Hunting and Fishing in the New South: Black Labor and White Leisure after the Civil War

By Lockhart, Matthew A. | South Carolina Historical Magazine, October 2013 | Go to article overview

Hunting and Fishing in the New South: Black Labor and White Leisure after the Civil War


Lockhart, Matthew A., South Carolina Historical Magazine


Hunting and Fishing in the New South: Black Labor and White Leisure after the Civil War. By Scott E. Giltner. Johns Hopkins University Studies in Historical and Political Science, 126th ser. (Baltimore: Johns Hopkins University Press, 2008. Pp. 231; $55, hardcover.)

Scott E. Giltner's broadly researched and boldly argued book Hunting and Fishing in the New South is nothing if not original. According to Giltner, who is a history professor at Culver-Stockton College, racial discrimination was behind the emergence of organized wildlife conservation in the Black Belt region in the early twentieth century. Black southerners had hunted and fished for generations as slaves, but always in a subordinate role to their masters. After the Civil War, freedmen expanded these "long-cherished customary rights" as a means to attaining economic self-sufficiency, much to the chagrin of their former owners, who wanted to retain a dependent, docile agricultural labor force (p. 11). The nascent sporting tourism industry needed willing black laborers too, not only to serve as attendants for visiting hunting and fishing parties but also to create the "authentic" southern experience that tourists expected (p. 7). Giltner contends that the earliest organized conservationists in the South were a coalition of agricultural employers, tourism investors, large landowners, and sportsmen frustrated by labor problems and wildlife depletion at the hands of unrestrained African American hunters and fishermen. This group set out to put blacks back to work and preserve the dwindling supply of fish and game " for whites only" through sweeping legislative reforms (p. 7). Changes to hunting and fishing laws during the Progressive Era, the author asserts, reflected the conservationists' desire to return to "that bygone era" prior to emancipation, before "the loss of the racial subordination and labor control that anchored elite whites' vision of the Old South" (pp. 46, 59). Wildlife conservation in the New South, then, was really a campaign of "racial conservation" (p. 140).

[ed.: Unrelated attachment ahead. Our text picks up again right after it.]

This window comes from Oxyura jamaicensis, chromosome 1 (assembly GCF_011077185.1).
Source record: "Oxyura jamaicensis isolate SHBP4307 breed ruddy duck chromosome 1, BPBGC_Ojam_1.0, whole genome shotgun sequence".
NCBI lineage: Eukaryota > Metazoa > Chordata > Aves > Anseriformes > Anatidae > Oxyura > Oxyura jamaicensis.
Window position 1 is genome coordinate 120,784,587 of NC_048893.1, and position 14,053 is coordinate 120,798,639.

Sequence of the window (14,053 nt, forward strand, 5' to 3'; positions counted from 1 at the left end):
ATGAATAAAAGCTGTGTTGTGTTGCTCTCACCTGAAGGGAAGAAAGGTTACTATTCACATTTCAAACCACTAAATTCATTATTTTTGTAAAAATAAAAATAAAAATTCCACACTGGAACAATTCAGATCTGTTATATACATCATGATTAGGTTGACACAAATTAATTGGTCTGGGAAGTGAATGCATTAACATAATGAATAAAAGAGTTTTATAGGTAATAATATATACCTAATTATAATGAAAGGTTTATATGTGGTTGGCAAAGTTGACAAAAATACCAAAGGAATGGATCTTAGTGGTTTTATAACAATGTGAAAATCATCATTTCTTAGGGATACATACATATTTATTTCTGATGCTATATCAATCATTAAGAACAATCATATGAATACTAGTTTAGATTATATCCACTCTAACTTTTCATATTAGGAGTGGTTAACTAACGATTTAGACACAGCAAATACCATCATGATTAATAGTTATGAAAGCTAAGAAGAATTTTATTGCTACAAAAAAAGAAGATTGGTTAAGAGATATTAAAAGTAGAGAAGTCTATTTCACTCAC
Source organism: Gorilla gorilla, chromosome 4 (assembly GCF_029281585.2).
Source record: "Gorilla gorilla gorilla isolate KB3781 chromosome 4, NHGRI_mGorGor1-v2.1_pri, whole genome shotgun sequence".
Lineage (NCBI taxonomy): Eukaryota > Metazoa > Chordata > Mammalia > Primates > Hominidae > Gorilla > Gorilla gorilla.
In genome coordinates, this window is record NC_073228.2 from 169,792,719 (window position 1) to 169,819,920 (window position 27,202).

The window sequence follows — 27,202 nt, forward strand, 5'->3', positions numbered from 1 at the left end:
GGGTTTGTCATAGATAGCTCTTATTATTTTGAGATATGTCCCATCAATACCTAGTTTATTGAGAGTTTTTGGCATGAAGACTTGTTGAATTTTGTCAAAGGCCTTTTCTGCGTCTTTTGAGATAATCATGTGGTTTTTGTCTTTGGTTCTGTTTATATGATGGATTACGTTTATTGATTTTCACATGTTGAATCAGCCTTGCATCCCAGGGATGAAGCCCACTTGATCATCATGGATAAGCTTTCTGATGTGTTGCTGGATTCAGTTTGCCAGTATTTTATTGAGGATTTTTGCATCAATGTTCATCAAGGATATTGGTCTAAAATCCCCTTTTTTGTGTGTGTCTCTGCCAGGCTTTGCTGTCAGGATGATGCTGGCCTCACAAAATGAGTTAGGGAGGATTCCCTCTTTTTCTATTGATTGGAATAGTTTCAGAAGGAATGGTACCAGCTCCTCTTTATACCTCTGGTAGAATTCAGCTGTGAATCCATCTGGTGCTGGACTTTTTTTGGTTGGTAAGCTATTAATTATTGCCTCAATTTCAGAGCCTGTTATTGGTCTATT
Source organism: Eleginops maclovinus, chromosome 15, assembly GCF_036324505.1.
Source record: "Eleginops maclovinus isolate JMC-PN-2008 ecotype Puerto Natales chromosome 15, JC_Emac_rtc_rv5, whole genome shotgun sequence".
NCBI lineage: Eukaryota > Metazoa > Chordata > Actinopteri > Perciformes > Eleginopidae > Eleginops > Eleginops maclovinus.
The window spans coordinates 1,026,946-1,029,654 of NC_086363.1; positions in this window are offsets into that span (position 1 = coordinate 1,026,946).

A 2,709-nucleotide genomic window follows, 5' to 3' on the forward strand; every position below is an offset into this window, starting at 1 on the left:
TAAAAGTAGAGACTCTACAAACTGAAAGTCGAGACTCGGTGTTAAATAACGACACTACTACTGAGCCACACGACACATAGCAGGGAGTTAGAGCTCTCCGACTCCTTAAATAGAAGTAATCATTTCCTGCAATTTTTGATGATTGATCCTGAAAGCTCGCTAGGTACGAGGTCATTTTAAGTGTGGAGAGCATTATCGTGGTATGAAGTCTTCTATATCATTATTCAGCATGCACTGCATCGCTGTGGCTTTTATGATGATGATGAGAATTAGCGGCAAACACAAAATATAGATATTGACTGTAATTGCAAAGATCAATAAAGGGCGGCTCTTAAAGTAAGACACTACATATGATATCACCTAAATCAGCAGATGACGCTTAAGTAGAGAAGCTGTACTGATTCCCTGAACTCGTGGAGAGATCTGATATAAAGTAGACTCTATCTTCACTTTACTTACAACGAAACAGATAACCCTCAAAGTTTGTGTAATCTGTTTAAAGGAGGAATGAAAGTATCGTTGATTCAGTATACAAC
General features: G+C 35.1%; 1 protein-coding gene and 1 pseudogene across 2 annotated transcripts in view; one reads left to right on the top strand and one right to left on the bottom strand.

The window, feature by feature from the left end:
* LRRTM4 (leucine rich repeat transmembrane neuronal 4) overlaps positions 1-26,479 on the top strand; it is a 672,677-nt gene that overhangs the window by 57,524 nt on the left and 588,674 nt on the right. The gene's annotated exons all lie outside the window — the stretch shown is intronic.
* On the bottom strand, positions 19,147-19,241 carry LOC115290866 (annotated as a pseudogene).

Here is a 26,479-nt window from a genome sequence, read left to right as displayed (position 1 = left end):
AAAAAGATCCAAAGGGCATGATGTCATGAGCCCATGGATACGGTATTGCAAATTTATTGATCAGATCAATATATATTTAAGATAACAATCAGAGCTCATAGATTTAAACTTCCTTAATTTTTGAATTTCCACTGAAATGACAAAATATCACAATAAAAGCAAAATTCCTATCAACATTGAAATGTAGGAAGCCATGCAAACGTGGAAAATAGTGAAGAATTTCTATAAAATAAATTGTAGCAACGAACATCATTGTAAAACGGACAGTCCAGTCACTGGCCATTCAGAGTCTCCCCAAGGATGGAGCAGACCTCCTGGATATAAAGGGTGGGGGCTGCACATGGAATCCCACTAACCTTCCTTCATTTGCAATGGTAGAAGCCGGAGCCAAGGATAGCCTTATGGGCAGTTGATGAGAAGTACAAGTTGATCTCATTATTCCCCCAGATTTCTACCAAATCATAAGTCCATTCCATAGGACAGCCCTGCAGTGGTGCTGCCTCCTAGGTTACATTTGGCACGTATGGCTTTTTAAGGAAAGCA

Was racism a factor in the regulation of hunting and fishing in the postbellum South? Without a doubt, and Giltner deserves a great deal of credit for bringing this overlooked aspect of Jim Crow race relations to bear. But was protecting white supremacy as much of a factor in the regional conservation movement as he claims? Probably not. Despite being almost exclusively upper class and white, southern conservationists were a diverse group with complex motives. Take the state Audubon Societies, for instance. Concerning efforts to restrict hunting and fishing, Giltner writes that "fish and game clubs and state and local wildlife protection associations, organizations comprised of frustrated sportsmen, angry landowners, and eager investors, led the crusade. Among these groups, the Audubon Society became the most famous, and perhaps the most active, in the fight for fish and game legislation aimed at African Americans" (p. 150). He identifies "the South Carolina chapter" as "a standard bearer for confronting the 'Negro problem' " and "a good case study of the way race became a larger part of such organizations' appeals in the early twentieth century" (p. 159). However, Giltner evidently does not realize that there were two Audubon Societies in South Carolina, and each looked and acted quite differently. The older one, the South Carolina Audubon Society (SCAS), was formed independently in 1900, based in Charleston, and led mostly by women. The newer one, the Audubon Society of South Carolina (ASSC), was set up by North Carolinian T. Gilbert Pearson, an agent of the National Association of Audubon Societies, in 1905. Two years later, Pearson successfully lobbied the South Carolina General Assembly to incorporate the ASSC as a quasi-public fish and game commission with law-enforcement powers. The ASSC was headquartered in Columbia, and its officers and directors were exclusively men. Giltner is under the impression that James Henry Rice Jr. …

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